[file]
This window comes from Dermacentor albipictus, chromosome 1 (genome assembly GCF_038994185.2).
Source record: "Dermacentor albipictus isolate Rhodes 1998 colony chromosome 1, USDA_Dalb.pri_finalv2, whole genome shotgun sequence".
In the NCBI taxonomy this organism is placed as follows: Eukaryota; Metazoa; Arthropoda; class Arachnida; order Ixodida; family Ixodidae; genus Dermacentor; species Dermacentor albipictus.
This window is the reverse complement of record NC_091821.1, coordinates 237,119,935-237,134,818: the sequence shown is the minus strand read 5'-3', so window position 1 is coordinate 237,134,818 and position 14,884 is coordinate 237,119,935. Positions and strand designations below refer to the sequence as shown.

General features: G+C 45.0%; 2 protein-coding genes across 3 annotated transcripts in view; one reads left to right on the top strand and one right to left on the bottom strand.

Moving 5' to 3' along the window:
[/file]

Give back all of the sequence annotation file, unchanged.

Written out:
This window comes from Dermacentor albipictus, chromosome 1 (genome assembly GCF_038994185.2).
Source record: "Dermacentor albipictus isolate Rhodes 1998 colony chromosome 1, USDA_Dalb.pri_finalv2, whole genome shotgun sequence".
In the NCBI taxonomy this organism is placed as follows: Eukaryota; Metazoa; Arthropoda; class Arachnida; order Ixodida; family Ixodidae; genus Dermacentor; species Dermacentor albipictus.
This window is the reverse complement of record NC_091821.1, coordinates 237,119,935-237,134,818: the sequence shown is the minus strand read 5'-3', so window position 1 is coordinate 237,134,818 and position 14,884 is coordinate 237,119,935. Positions and strand designations below refer to the sequence as shown.

General features: G+C 45.0%; 2 protein-coding genes across 3 annotated transcripts in view; one reads left to right on the top strand and one right to left on the bottom strand.

Moving 5' to 3' along the window: